Jun 132010
 

Two noteworthy things happened on the way to Dubrovnik.

First, I got a new stamp in my passport – the first since landing in Munich more than six weeks ago. I was now outside the Schengen Visa zone, where each new country would once again mean a new currency, new border controls, and new passport stamps. Since I’d renewed my passport just days prior to leaving on this trip, I’d started with a clean slate – an empty set of pages. Time to start changing all that 🙂

Second, I almost lost my bag – permanently. At the bus station in Zagreb I tossed my pack into the bus’s opened luggage compartment – like always – and hopped on, ticket in hand. Then, literally one minute before departure I decided to pop my head out just to confirm one last time that I was in the right place. My bag was sitting alone on the curb.

Apparently in Croatia you have to pay extra for luggage, even on buses (lame), and when the driver saw my unpaid bag in the cargo hold he tossed it out without even bothering to say a word (extra lame). Just imagine if I hadn’t stuck my head out, we’d driven away, and I arrived in Dubrovnik 10 hours later with nothing. Total nightmare.

Luckily I arrived – with my bag – in one piece 🙂

Although it would’ve been far more ideal to take a daytime bus that would’ve offered the opportunity to watch the Adriatic go by outside the window, time was just too short – so I opted for a night bus instead, sleeping the whole way there. It wasn’t until sunrise, just a few towns North of Dubrovnik, that I opened my eyes and caught my first glimpse of the Adriatic coast. The cabin was still dark and silent, but I actually blurted out “Oh my god” – a genuine reaction to the landscape before me.

It was just as gorgeous as everyone says.

Rocky cliffs on one side, crystal blue water on the other. Small green plateaus jutted out into the sea, each hosting a small cluster of homes, all nearly identical: white sandstone walls and peach shingled roofs. In the expanse of water beyond, I could just make out the outlines of a few of the thousands of tiny islands that dot Croatia’s coastline, earning it the unofficial title, “The New Greece.” It was absolutely stunning.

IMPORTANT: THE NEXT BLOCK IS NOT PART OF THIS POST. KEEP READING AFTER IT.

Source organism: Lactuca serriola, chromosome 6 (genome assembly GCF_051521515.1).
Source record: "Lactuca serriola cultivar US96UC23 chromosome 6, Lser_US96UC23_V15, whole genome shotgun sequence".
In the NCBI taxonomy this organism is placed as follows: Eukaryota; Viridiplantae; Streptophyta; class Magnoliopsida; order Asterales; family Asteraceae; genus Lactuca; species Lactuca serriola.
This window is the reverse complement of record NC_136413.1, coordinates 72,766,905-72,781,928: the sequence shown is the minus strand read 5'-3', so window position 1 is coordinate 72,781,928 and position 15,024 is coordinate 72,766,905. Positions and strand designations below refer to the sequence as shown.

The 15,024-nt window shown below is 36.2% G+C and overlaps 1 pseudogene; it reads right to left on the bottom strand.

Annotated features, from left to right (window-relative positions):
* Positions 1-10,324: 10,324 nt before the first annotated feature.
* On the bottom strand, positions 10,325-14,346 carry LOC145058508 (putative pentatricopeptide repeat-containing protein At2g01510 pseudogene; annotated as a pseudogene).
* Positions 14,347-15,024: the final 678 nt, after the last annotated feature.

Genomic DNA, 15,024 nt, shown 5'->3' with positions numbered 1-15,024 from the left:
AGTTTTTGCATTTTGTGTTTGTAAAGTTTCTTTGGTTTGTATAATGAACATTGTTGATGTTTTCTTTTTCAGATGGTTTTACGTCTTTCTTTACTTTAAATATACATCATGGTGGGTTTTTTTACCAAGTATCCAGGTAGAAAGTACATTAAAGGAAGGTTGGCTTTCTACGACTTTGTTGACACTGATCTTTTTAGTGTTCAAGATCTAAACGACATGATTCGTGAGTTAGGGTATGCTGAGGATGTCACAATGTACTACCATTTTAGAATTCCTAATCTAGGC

When I arrived at the bus station my phone was completely dead from a full day in Ljubljana followed by Zagreb and a 10 hour drive, so I wasn’t able to do my usual “GPS to the nearest hostel” scheme. Instead, I was immediately approached by half a dozen touts looking to fill their extra rooms; a common experience in much of the world but a first for me in Europe.

I ended up going with a private room in a villa on a cliff overlooking the harbor, for 20EUR per night. Although the room was fabulous, as was the rose-covered terrace, I was a little mad at myself for taking it so quickly – especially when I later realized how far it was from the Old City (25min walk). Plus I could’ve gotten a spot in a 3-bed hostel dorm for less, and that probably would’ve been more fun.

Oh well, I guess it’s just two nights – and two round-trip walks across town 😛

  8 Responses to “A Near Disaster”

  1. You were lucky with the bag! That is sooooooooo not cool that they would do that

  2. Seriously….it coulda been SUCH a nightmare :/

  3. The view from the terrace is gorgeous! I think you did super fine.

    Unbelievable about the bag, both sides, that they would throw it out, and then, that you would look out the window just in time.

  4. Although I’ve obviously never been, Dubrovnik’s views actually did remind me a bit of some of the photos from your trip to Greece. I’m sure you and mom would love it 🙂

  5. Such a potential horror story about the bag. But maybe he did say something in a language that you didn’t understand? We did better in Gothenburg 🙂

  6. Nope, he said NOTHING! Whenever a bus driver makes an announcement in a foreign language I ask someone around me to translate, just in case. Here, he simply tossed out my bag without a word. That was it.

    What a dick 😛

  7. If that’s the case, he should almost be sacked. But maybe that’s why he is a bus driver and not a brain surgeon…no offense towards bus drivers of course 🙂

  8. Exactly…

    Somehow I don’t think the cheapo Croatian buslines are all that worried about providing the best, friendliest service. Just a hunch, though.

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